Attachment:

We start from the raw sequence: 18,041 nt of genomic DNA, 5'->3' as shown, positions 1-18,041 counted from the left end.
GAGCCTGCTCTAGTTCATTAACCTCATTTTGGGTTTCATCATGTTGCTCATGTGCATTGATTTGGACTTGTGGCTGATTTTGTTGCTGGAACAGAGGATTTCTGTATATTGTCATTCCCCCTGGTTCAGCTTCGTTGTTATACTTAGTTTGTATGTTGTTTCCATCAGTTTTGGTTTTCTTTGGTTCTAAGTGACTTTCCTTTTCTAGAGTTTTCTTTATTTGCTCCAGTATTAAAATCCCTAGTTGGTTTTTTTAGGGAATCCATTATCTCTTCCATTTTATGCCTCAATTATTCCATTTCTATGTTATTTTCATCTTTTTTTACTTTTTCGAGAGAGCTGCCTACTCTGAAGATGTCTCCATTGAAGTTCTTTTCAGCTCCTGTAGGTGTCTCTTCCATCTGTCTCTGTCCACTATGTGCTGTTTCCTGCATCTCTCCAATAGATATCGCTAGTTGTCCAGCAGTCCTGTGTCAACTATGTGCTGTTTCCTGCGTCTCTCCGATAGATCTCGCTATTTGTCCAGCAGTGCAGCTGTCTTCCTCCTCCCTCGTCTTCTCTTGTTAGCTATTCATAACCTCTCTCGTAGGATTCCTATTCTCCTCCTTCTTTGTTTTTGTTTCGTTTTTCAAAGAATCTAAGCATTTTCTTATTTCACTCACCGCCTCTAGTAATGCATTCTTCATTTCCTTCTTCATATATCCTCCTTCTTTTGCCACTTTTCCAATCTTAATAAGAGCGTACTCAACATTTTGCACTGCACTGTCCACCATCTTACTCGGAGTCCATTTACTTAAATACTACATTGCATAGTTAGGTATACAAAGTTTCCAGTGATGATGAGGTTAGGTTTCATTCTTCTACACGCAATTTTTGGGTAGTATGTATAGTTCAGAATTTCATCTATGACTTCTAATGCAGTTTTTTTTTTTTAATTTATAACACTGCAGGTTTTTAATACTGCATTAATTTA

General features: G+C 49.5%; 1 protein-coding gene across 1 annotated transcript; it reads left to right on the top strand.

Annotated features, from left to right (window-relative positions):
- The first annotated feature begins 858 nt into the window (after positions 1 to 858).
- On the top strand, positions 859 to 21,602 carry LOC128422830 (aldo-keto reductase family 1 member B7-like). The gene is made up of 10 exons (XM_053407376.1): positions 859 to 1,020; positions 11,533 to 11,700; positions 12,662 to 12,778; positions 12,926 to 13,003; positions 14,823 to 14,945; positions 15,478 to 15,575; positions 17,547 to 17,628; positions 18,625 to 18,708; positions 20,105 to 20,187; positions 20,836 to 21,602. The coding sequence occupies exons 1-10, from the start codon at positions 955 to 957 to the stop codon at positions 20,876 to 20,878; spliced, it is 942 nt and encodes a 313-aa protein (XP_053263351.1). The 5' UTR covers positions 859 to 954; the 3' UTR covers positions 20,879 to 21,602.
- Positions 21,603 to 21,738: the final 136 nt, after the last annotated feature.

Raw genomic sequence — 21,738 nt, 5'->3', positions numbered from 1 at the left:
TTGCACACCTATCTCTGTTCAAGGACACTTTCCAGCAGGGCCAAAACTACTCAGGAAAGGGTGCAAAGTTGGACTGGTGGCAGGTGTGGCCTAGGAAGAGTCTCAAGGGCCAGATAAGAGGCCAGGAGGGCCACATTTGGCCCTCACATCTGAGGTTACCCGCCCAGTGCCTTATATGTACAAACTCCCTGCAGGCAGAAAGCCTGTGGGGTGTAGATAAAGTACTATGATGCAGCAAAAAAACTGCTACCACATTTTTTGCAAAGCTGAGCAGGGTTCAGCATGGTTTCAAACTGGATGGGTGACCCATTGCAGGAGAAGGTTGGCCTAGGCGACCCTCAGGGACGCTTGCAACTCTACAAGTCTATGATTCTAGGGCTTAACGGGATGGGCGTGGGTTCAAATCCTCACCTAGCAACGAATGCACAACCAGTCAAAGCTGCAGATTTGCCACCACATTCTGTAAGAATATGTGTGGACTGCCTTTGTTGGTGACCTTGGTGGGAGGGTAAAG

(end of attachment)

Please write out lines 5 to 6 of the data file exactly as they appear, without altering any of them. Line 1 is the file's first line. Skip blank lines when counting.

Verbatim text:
- The first annotated feature begins 858 nt into the window (after positions 1 to 858).
- On the top strand, positions 859 to 21,602 carry LOC128422830 (aldo-keto reductase family 1 member B7-like). The gene is made up of 10 exons (XM_053407376.1): positions 859 to 1,020; positions 11,533 to 11,700; positions 12,662 to 12,778; positions 12,926 to 13,003; positions 14,823 to 14,945; positions 15,478 to 15,575; positions 17,547 to 17,628; positions 18,625 to 18,708; positions 20,105 to 20,187; positions 20,836 to 21,602. The coding sequence occupies exons 1-10, from the start codon at positions 955 to 957 to the stop codon at positions 20,876 to 20,878; spliced, it is 942 nt and encodes a 313-aa protein (XP_053263351.1). The 5' UTR covers positions 859 to 954; the 3' UTR covers positions 20,879 to 21,602.